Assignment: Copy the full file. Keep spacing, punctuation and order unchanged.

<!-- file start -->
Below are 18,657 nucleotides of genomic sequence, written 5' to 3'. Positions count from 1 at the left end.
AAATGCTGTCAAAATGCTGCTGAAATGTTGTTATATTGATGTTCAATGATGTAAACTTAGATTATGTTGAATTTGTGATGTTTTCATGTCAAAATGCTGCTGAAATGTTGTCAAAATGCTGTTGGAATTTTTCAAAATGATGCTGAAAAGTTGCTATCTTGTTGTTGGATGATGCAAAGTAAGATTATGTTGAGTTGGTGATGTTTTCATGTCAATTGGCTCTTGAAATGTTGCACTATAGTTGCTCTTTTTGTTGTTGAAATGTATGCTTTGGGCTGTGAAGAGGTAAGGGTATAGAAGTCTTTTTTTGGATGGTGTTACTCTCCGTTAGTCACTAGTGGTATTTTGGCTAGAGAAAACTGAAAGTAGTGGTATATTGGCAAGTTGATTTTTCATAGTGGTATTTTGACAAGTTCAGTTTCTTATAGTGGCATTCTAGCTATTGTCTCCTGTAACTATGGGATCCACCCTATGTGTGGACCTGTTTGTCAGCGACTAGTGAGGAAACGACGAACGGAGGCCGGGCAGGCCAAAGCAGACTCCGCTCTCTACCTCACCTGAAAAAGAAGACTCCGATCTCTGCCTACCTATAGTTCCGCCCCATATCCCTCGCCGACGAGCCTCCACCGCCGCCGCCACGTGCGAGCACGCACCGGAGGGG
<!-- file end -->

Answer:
Below are 18,657 nucleotides of genomic sequence, written 5' to 3'. Positions count from 1 at the left end.
AAATGCTGTCAAAATGCTGCTGAAATGTTGTTATATTGATGTTCAATGATGTAAACTTAGATTATGTTGAATTTGTGATGTTTTCATGTCAAAATGCTGCTGAAATGTTGTCAAAATGCTGTTGGAATTTTTCAAAATGATGCTGAAAAGTTGCTATCTTGTTGTTGGATGATGCAAAGTAAGATTATGTTGAGTTGGTGATGTTTTCATGTCAATTGGCTCTTGAAATGTTGCACTATAGTTGCTCTTTTTGTTGTTGAAATGTATGCTTTGGGCTGTGAAGAGGTAAGGGTATAGAAGTCTTTTTTTGGATGGTGTTACTCTCCGTTAGTCACTAGTGGTATTTTGGCTAGAGAAAACTGAAAGTAGTGGTATATTGGCAAGTTGATTTTTCATAGTGGTATTTTGACAAGTTCAGTTTCTTATAGTGGCATTCTAGCTATTGTCTCCTGTAACTATGGGATCCACCCTATGTGTGGACCTGTTTGTCAGCGACTAGTGAGGAAACGACGAACGGAGGCCGGGCAGGCCAAAGCAGACTCCGCTCTCTACCTCACCTGAAAAAGAAGACTCCGATCTCTGCCTACCTATAGTTCCGCCCCATATCCCTCGCCGACGAGCCTCCACCGCCGCCGCCACGTGCGAGCACGCACCGGAGGGG